With a net worth of $3.1 billion, Santos is Africa’s richest woman. She is the eldest daughter of the Angolan president Jose Eduardo dos Santos and has amassed her fortune through investments in both Portugal and her native Angola. Forbes claims that her father transferred stakes in several Angolan companies to her, but her representatives deny this. Regardless, in Angola, she holds a 25% stake in Unitel, the nation’s largest mobile phone network, and another stake in the Banco Bic bank. In Portugal, she owns a 7% slice of oil and gas firm Galp Energia, and 18% of Banco BPI, which is Portugal’s fourth-largest bank. She is also a controlling shareholder of Portuguese cable TV and telecom firm Nos SGPS. However, this has not come without a large amount of controversy, as in October 2015 the European Parliament called for an investigation into her investments in Portugal, questioning their legality. In their statement, they claimed: “…the method of payment” – a transfer of funds by the Angolan government – “raises the possibility the Angolan State is indirectly and illegally financing private investments of his daughter Isabel dos Santos.” However, her spokesperson has denied any wrongdoing.
Rebrab is the son of militants who fought for the nation’s independence from French colonial rule and has founded the country’s biggest privately held conglomerate, CEVITAL, which owns one of the largest sugar refineries in the world, as well as producing vegetable oil and margarine. With a net worth of $3.1 billion, Rebrab has attempted to diversify recently by buying European companies that are in financial distress. For example, in 2014, he acquired Groupe Brandt – a large French-based maker of appliances that had filed for bankruptcy protection. Rebrab has claimed his country can compete with China’s cheap labour force, and Cevital has invested $200 million to build a Brandt plant in Algeria, which may create as many as 7,500 jobs. He has five children who also work at the company.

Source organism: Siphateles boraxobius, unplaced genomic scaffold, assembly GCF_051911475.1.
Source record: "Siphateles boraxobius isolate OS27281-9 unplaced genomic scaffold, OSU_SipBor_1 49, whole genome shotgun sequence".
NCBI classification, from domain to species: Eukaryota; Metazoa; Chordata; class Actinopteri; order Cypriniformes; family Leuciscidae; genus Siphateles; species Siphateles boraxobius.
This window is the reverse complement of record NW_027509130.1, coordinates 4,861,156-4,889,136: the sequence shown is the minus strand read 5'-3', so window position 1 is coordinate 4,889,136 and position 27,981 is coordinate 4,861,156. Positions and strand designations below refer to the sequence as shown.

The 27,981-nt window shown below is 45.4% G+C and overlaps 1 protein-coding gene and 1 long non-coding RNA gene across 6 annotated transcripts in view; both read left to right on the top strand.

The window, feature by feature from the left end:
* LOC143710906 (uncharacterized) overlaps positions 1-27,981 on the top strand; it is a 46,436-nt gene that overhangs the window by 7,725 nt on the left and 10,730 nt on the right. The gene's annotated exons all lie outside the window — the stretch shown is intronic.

Dewji – at 40 years-old – is the youngest billionaire in Africa with a net worth estimated at £1.09 billion by Forbes, despite losing $200 million in the past year due to the declining value of the Tanzanian Shilling. Dewji’s fortune stems from a Tanzanian conglomerate that has interests in textiles, edible oils, and transportation, named the METL Group, which he is the CEO of.
The second-richest man in Nigeria, and in all of Africa, Mike Adenuga is 2016’s biggest gainer by far, with a net worth of $10 billion, up from $4 billion in 2015. This gigantic jump is widely attributed to new information on the net value of his telecom, oil and real estate holdings. And if this lightning growth in his investments continues at this pace, he may surpass Dangote in a few years as the richest man in Africa.
With a net worth of $6.5 billion, Wiese is South Africa’s second-richest man. The 74-year-old’s attention has been focused on the United Kingdom for a while, and last year he bought British fashion retailer ‘New Look’ for $1.23bn and a gym chain Virgin Active for $1bn. His biggest investment is Steinhoff, which is a retailer selling furniture and home goods. Wiese moved this listing from the Johannesburg Stock Exchange to the Frankfurt Stock Exchange in December 2015, reflecting his increasing focus on the European markets. He also has stakes in supermarkets, fast food outlets in 15 different countries, as stakes in the mining-sector investor Pallinghurst.
And finally, the last South African to make the list is 65-year-old Johann Rupert, who is currently the third richest man in South Africa, with a net worth of $5.3 billion. He is the chairman of the Swiss luxury goods firm Compagnie Financiere Richemont, which is widely known for its brands Cartier and Montblanc, and he part-owns Anthonji Rupert Wines, which is named after his late brother. Created in 1988 from spinning off some international assets owned by Rembrandt Group Ltd, a South African company his father Anton founded initially in the 1940’s as a tobacco manufacturer. Interestingly, he also owns part of the Saracens English rugby team.